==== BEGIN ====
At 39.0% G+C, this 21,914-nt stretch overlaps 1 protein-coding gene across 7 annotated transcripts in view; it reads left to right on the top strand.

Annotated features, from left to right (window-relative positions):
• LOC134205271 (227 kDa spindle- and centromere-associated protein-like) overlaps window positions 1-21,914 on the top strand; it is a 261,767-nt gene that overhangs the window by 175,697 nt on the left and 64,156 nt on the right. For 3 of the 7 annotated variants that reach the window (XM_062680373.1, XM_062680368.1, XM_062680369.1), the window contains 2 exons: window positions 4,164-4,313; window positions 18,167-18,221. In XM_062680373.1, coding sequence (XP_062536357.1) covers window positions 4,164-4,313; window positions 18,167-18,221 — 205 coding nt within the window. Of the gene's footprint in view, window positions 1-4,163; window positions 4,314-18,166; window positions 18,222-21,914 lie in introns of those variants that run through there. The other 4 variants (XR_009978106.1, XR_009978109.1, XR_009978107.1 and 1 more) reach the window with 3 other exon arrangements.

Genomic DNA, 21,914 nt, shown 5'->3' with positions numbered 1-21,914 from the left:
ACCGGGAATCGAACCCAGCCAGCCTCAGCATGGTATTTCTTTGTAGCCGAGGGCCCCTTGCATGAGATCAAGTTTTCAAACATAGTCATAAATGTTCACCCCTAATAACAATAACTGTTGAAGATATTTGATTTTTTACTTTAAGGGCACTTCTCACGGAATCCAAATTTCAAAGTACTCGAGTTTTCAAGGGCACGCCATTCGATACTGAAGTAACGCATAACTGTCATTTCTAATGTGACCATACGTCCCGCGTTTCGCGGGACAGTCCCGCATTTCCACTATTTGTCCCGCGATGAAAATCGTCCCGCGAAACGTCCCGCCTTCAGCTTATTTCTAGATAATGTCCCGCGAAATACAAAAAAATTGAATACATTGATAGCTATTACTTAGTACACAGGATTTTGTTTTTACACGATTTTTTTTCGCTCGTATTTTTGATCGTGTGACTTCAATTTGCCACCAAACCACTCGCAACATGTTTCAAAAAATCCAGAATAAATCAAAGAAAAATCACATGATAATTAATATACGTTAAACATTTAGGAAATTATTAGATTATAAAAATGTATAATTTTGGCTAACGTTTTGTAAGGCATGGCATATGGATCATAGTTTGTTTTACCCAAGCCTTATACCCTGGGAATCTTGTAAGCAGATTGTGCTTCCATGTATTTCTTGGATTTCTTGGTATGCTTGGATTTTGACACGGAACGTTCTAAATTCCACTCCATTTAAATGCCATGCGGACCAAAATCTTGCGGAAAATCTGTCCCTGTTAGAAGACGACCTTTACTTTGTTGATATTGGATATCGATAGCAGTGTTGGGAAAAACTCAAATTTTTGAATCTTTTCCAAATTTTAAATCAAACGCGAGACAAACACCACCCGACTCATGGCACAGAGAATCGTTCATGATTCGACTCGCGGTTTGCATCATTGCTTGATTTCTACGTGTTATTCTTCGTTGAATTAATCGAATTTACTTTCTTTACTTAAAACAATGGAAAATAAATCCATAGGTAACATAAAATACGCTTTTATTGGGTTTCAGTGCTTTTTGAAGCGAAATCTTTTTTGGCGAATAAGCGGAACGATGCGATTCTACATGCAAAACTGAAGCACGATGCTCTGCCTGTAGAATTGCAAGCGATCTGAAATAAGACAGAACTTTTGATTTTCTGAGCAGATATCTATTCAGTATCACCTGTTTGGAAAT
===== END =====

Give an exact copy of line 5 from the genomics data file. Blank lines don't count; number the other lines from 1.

ACCGGGAATCGAACCCAGCCAGCCTCAGCATGGTATTTCTTTGTAGCCGAGGGCCCCTTGCATGAGATCAAGTTTTCAAACATAGTCATAAATGTTCACCCCTAATAACAATAACTGTTGAAGATATTTGATTTTTTACTTTAAGGGCACTTCTCACGGAATCCAAATTTCAAAGTACTCGAGTTTTCAAGGGCACGCCATTCGATACTGAAGTAACGCATAACTGTCATTTCTAATGTGACCATACGTCCCGCGTTTCGCGGGACAGTCCCGCATTTCCACTATTTGTCCCGCGATGAAAATCGTCCCGCGAAACGTCCCGCCTTCAGCTTATTTCTAGATAATGTCCCGCGAAATACAAAAAAATTGAATACATTGATAGCTATTACTTAGTACACAGGATTTTGTTTTTACACGATTTTTTTTCGCTCGTATTTTTGATCGTGTGACTTCAATTTGCCACCAAACCACTCGCAACATGTTTCAAAAAATCCAGAATAAATCAAAGAAAAATCACATGATAATTAATATACGTTAAACATTTAGGAAATTATTAGATTATAAAAATGTATAATTTTGGCTAACGTTTTGTAAGGCATGGCATATGGATCATAGTTTGTTTTACCCAAGCCTTATACCCTGGGAATCTTGTAAGCAGATTGTGCTTCCATGTATTTCTTGGATTTCTTGGTATGCTTGGATTTTGACACGGAACGTTCTAAATTCCACTCCATTTAAATGCCATGCGGACCAAAATCTTGCGGAAAATCTGTCCCTGTTAGAAGACGACCTTTACTTTGTTGATATTGGATATCGATAGCAGTGTTGGGAAAAACTCAAATTTTTGAATCTTTTCCAAATTTTAAATCAAACGCGAGACAAACACCACCCGACTCATGGCACAGAGAATCGTTCATGATTCGACTCGCGGTTTGCATCATTGCTTGATTTCTACGTGTTATTCTTCGTTGAATTAATCGAATTTACTTTCTTTACTTAAAACAATGGAAAATAAATCCATAGGTAACATAAAATACGCTTTTATTGGGTTTCAGTGCTTTTTGAAGCGAAATCTTTTTTGGCGAATAAGCGGAACGATGCGATTCTACATGCAAAACTGAAGCACGATGCTCTGCCTGTAGAATTGCAAGCGATCTGAAATAAGACAGAACTTTTGATTTTCTGAGCAGATATCTATTCAGTATCACCTGTTTGGAAAT